Cheuk Bun Chan + Karen Lim

Going Back

The smell of burning incense – that still sticks with me. I used to visit him every weekend, up until three years ago. I have not stepped into that place since then. I would like to visit again, if only to relive those memories.

The apartment was not particularly handsome – it was a modest four-room flat, the old kind; the kind no one would want to purchase because the wind slipped in even when the windows were shut.

I would smell the incense first, and it would make me feel strangely at ease. The white paint on the metal gates had peeled along the corners the last time I went, and the gates produced a creak when you swung them open. It was not the creak of the main door of a haunted house; but a happy creak, like when a swing is swung at the playground by a child.

I would go in and the first thing I would see was the traditional cushion-less chairs made of teak so dark it was almost black, lined in stark contrast against the pale walls. The chairs had ivory carvings of phoenixes and dragons along the back. As a young child, I used to trace my fingers over the carvings. A table stood between the chairs and me; a matching set. In the corner was some sort of potted plant that was taller than I was. Cherry blossoms I think, and plastic.  On hindsight, I recall that it was there every time I went. Who buys plastic flowers? Perhaps the elderly for whom real flowers offer too much reality with their withering each passing day.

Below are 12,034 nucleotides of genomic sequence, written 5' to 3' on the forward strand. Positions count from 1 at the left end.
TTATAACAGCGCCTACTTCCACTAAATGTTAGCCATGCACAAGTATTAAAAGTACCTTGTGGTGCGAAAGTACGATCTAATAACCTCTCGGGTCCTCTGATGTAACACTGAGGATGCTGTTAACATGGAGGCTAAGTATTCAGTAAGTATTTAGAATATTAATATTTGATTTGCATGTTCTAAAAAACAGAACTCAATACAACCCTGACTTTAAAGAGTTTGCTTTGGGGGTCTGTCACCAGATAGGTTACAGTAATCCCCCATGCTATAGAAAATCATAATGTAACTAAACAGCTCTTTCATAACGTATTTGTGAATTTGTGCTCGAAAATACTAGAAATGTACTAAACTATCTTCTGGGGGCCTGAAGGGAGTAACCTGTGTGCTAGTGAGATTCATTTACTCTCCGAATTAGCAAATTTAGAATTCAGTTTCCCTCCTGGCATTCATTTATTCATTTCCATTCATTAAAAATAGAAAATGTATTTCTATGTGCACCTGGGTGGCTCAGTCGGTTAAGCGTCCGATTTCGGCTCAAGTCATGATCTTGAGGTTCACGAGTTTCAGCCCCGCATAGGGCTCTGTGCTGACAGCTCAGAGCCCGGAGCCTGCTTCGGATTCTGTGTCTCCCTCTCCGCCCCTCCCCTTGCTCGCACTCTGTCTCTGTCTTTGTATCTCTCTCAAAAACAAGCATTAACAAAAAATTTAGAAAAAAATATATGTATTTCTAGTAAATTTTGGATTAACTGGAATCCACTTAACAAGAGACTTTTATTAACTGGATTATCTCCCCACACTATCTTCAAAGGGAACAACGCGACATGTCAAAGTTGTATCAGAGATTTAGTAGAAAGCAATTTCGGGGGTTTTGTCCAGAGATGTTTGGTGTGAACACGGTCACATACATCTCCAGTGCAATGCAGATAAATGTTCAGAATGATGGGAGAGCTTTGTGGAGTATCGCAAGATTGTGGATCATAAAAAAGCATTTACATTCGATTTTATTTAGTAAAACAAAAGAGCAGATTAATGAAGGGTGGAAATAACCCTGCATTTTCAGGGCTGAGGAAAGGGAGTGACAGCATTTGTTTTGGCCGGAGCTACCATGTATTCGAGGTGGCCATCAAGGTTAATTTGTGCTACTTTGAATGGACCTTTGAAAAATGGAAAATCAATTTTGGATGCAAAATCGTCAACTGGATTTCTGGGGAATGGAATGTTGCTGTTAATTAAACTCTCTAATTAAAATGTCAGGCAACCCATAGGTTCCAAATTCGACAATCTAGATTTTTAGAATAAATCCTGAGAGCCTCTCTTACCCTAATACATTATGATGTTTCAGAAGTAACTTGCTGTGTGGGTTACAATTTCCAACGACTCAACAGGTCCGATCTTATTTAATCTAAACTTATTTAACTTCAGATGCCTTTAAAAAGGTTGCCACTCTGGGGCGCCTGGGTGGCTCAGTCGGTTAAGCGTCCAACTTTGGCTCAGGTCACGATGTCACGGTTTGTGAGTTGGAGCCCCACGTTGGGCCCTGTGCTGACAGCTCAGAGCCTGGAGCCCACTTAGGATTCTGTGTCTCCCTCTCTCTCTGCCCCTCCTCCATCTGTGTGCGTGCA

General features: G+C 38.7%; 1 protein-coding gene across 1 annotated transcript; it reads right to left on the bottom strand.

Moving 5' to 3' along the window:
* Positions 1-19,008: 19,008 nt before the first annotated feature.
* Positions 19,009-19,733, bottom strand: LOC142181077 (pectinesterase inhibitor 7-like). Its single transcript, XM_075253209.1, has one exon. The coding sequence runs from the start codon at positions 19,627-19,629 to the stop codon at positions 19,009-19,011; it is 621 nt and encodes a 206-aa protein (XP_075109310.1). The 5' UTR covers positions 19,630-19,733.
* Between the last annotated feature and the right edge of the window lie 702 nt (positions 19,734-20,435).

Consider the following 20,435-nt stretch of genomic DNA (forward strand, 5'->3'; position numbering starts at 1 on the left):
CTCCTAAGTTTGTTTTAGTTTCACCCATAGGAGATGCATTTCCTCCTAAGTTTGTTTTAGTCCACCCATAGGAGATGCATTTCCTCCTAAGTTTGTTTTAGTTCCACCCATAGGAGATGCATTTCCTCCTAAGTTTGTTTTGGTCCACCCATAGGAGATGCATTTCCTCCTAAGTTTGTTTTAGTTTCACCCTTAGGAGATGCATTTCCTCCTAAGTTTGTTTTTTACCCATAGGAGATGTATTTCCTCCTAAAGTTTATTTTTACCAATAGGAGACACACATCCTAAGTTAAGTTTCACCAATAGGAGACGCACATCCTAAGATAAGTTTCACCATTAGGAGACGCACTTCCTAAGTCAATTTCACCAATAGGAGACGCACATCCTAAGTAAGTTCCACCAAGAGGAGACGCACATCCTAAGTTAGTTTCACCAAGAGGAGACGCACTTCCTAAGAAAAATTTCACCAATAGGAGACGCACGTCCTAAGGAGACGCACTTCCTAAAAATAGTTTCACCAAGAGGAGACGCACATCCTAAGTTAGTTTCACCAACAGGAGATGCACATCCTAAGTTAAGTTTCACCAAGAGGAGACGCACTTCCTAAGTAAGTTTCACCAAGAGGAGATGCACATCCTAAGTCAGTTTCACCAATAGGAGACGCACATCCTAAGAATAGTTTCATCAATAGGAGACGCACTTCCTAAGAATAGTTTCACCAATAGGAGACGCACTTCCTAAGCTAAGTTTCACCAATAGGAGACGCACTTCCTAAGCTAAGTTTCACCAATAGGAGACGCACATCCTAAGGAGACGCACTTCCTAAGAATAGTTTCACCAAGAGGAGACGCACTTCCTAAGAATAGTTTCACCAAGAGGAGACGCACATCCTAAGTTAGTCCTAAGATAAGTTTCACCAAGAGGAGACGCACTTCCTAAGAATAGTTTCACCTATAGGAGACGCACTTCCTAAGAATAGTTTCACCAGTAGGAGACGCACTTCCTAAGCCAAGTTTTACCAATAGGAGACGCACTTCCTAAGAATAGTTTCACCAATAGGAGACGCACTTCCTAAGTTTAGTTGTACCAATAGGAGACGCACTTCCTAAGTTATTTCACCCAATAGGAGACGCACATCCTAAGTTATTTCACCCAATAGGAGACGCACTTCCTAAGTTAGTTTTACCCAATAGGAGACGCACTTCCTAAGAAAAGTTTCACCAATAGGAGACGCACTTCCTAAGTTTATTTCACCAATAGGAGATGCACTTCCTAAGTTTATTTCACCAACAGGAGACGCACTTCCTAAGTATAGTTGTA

Upon stepping into the house and noticing the chairs, the table and the potted plant all at once, I would turn and see my grandfather on my left, in the rattan chair he would be sitting in without fail.

I had never been close to him, not in a communicative sort of way. We barely spoke five sentences to each other each time. “Ah gong,” I would say, “Grandfather” in Teochew, and he would smile and nod. Then, it was always him saying, “How are you?” and “Have you eaten?” and “See you again”, and me replying in my horrible grasp of the dialect, “Fine,” and “Yes, eaten,” and also, “See you again”; the last of which did not sound like anything he had just said to me. He was truly a man of few words.

Still, I recall him fondly. When I smiled at him, he would grin back in all his toothless glory. It did not really look like a smile, without the teeth, but I could see that twinkle in his eyes that said he was happy to see me. Then I would sit on one of the hard traditional chairs, pull myself up near him and sit there enjoying his company. Just like that. No words. Just him and me, watching television programmes in silence.

I could not understand the television serials that Grandfather liked to watch and my grasp of the subtitles was regrettably slow. So, sometimes, I merely watched him. He was a patient subject. Not once did he protest or stare back at me. I suppose he knew I was staring at him – at his balding head with his remaining grey strands of hair clinging on to his scalp; at his many crow’s feet that decorated his eyes and which crinkled when he laughed at something I did not understand; at the way his upper and lower lips wrapped around his toothless gums like curry puffs, opening only slightly when he was engrossed in his show. I was staring at his wrinkled and age-spotted skin that covered his forearms and showed his veins in painful detail, and at the way he sometimes used his heel to scratch at his other leg. I watched him, even as his head got shinier and his crow’s feet had children of their own. I was watching him die slowly, but I did not know it then.

I suppose it is hard not to notice a child who has her face turned towards you week after week, year after year. But Grandfather allowed me this indulgence. Perhaps this is why I want to visit his apartment again, to remember him better and the place he had lived in, and to smell the incense that I sometimes get a whiff of in my dreams.

Ah Gua

Those words cut deep. They had it all wrong, he wasn’t one.